AJN, American Journal of Nursing:
Aschenbrenner, Diane S. MS, RN
Diane S. Aschenbrenner is the course coordinator for undergraduate pharmacology at Johns Hopkins University School of Nursing in Baltimore, MD. She also coordinates Drug Watch: firstname.lastname@example.org.
* Korlym is the first drug approved to help treat endogenous Cushing's syndrome, a rare condition in which the adrenal glands overproduce cortisol. Korlym is a formulation of mifepristone and works by controlling hyperglycemia or type 2 diabetes associated with the disease.
* Korlym's most common adverse effects are nausea, fatigue, headache, arthralgia, vomiting, peripheral edema, dizziness, decreased appetite, and endometrial hypertrophy. Other potentially serious adverse effects include adrenal insufficiency, low potassium levels, vaginal bleeding, and QT interval prolongation.
A formulation of mifepristone, marketed under the brand name Korlym, has been approved to control hyperglycemia or type 2 diabetes in adults with endogenous Cushing's syndrome who aren't candidates for surgery or who haven't responded well to surgery. Korlym is the first drug approved for endogenous Cushing's syndrome, a rare, multisystem disorder characterized by excessive cortisol production in the adrenal glands. Korlym blocks cortisol receptors, preventing cortisol from producing glucose, although circulating cortisol levels remain high. The drug shouldn't be used in the treatment of type 2 diabetes that's not related to endogenous Cushing's syndrome.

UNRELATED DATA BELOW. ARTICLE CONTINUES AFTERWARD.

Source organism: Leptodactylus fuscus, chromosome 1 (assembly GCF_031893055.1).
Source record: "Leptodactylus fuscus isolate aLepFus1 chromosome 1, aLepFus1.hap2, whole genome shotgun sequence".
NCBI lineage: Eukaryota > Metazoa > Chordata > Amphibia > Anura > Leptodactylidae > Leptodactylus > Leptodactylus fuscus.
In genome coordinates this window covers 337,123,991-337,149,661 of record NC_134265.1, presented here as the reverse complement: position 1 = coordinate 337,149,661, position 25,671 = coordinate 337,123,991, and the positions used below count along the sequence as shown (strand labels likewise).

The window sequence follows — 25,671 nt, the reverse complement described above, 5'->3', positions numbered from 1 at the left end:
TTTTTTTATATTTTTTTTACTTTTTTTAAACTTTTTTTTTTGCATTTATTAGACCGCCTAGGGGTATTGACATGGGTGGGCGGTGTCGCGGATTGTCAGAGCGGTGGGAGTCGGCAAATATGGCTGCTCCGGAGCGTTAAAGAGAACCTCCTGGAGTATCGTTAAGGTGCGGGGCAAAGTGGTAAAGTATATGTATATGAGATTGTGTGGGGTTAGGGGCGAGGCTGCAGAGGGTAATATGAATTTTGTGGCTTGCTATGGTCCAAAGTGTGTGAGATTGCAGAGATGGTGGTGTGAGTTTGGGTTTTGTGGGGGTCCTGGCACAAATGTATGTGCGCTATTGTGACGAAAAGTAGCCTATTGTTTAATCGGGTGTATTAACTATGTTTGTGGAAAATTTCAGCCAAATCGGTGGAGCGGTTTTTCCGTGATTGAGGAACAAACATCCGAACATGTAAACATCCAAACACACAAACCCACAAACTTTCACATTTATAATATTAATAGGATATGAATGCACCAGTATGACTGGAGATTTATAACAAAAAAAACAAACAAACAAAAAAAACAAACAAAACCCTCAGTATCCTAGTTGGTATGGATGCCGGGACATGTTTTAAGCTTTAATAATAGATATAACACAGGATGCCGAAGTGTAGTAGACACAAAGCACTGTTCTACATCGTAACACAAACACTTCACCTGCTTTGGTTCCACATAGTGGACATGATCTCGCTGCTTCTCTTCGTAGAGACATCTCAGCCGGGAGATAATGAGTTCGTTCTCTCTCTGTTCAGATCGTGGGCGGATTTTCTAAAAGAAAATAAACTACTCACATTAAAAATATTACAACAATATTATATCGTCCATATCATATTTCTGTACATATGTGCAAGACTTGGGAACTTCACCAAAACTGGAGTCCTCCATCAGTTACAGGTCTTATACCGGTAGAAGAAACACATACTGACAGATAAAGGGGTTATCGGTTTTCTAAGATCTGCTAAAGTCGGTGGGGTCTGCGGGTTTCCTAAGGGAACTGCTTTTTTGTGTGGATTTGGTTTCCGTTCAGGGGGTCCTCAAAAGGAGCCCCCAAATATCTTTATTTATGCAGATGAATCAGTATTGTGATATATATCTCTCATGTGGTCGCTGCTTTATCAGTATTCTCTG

Mifepristone has strong antiprogestational effects and is already approved (under the trade name Mifeprex) for the medical termination of a pregnancy of 49 days or less in length. Mifeprex tablets contain 200 mg of mifepristone; Korlym contains 300 mg of mifepristone. The higher dose is what creates the cortisol-receptor blockade. Korlym, a pregnancy category X drug, carries a boxed warning that it should never be used in pregnant women because it will terminate the pregnancy. However, if a woman has endogenous Cushing's syndrome, the risk of pregnancy is extremely small. As a progesterone receptor antagonist, mifepristone will also interfere with the effectiveness of a hormonal contraceptive.
Korlym's most common adverse effects (occurring in 20% or more of patients) are nausea, fatigue, headache, arthralgia, vomiting, peripheral edema, dizziness, decreased appetite, and endometrial hypertrophy. Other potentially serious adverse effects include adrenal insufficiency, low potassium levels, vaginal bleeding, and QT interval prolongation. Korlym creates multiple, significant, and potentially dangerous drug interactions through the cytochrome P-450 (CYP) isoenzyme system. It is an inhibitor of CYP3A, CYP2C8/2C9, and CYP2B6. Nurses should confirm the compatibility of every other drug a patient takes concurrently with Korlym; some drugs need to be avoided and some require dosage changes when they're taken with Korlym.
To best provide Korlym to the limited population with endogenous Cushing's syndrome, the manufacturer has voluntarily proposed distributing the drug through a central pharmacy. To read the Food and Drug Administration news release regarding the approval, go to http://1.usa.gov/zn9G9D.
© 2012 Lippincott Williams & Wilkins, Inc.